1. ## Line of curvature

Show that if a plane touches a surface along a curve, then it is a curvature line and all of its points are parabolic.

2. ## Re: Line of curvature

Originally Posted by doug
Show that if a plane touches a surface along a curve, then it is a curvature line and all of its points are parabolic.
That is not telling us much.
What surface? A parabolic what?
What does 'touch' mean? Cut? Slice how?

3. ## Re: Line of curvature

Originally Posted by Plato
That is not telling us much.
What surface? A parabolic what?
What does 'touch' mean? Cut? Slice how?
This is about 2-dimensional surfaces in $\mathbb{R}^3$, a point is parabolic if $LN-M^2=0$ (where L, N, M are the coefficients of the second fundamental form). I use word 'touch' in the same meaning as a tangent line 'touches' a curve.

4. ## Re: Line of curvature

I think I understood the question:
A plane is tangent to a surface embedding in R^3, at each point of a curve on the surface. Prove the tangent vector to the curve is a principle direction, and the second fundamental form is degenerate( singular, rank 0, or zero determinant) along the curve.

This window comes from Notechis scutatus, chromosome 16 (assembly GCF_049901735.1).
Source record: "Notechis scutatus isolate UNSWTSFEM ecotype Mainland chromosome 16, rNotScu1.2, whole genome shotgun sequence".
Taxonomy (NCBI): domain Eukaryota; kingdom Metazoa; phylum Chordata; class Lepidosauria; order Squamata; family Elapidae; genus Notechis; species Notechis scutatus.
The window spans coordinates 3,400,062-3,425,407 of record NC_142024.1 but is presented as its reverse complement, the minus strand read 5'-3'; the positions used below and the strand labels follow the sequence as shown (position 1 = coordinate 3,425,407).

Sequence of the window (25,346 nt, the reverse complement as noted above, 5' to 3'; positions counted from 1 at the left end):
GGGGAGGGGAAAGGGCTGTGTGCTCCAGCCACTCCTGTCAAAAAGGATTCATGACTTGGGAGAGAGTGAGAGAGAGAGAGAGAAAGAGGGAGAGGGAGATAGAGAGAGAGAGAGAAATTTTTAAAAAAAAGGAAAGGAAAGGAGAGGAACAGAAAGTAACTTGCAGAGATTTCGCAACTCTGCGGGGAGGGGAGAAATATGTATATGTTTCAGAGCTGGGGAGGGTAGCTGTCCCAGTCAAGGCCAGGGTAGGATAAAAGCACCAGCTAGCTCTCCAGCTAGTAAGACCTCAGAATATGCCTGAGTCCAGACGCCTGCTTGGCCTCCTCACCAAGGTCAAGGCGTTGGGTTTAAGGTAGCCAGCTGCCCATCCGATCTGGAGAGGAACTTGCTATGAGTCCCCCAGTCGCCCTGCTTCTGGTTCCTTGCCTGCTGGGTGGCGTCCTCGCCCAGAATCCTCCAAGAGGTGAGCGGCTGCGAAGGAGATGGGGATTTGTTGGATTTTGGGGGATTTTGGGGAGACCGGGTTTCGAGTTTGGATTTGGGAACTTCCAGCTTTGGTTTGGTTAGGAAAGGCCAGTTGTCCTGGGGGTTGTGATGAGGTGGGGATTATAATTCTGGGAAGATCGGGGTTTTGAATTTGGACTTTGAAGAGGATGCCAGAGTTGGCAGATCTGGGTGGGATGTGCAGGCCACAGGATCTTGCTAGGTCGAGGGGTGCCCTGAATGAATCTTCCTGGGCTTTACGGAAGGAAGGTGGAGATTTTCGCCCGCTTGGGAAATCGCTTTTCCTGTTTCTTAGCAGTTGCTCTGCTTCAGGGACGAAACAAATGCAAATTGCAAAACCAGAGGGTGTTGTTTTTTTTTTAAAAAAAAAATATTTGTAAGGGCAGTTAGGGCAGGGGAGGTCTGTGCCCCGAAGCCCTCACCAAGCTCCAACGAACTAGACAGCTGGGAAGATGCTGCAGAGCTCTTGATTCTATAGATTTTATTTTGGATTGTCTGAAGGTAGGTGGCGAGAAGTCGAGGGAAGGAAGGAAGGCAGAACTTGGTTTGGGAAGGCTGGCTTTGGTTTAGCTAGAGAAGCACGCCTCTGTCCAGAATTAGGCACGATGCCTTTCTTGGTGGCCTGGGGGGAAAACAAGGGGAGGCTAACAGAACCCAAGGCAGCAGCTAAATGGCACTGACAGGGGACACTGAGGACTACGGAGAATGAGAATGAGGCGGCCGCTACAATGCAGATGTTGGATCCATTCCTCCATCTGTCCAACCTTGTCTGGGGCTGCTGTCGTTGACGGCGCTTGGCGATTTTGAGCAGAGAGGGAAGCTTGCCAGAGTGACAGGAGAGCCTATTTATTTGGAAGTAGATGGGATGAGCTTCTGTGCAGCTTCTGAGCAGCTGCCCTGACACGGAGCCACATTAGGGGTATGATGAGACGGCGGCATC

Originally Posted by Plato
That is not telling us much.
What surface? A parabolic what?
What does 'touch' mean? Cut? Slice how?

5. ## Re: Line of curvature

The easiest way to understand the problem is, using the Gauss Weingarten map, N. Normal vectors of surface along the curve is constant, actually they're all identical to the normal vector to the touching plane. So the curve is mapped to a single point by the Gauss map N. So the induced linear map in the tangent space, i.e. the differential dN, maps the tangent vector v of the curve to a 0 vector.
So dN is degenate, with v as a eigenvector, belonging to the eigenvalue 0. And note that dN is nothing but the second fundamental form, we're done.

6. ## Re: Line of curvature

More reference goes here Shape operator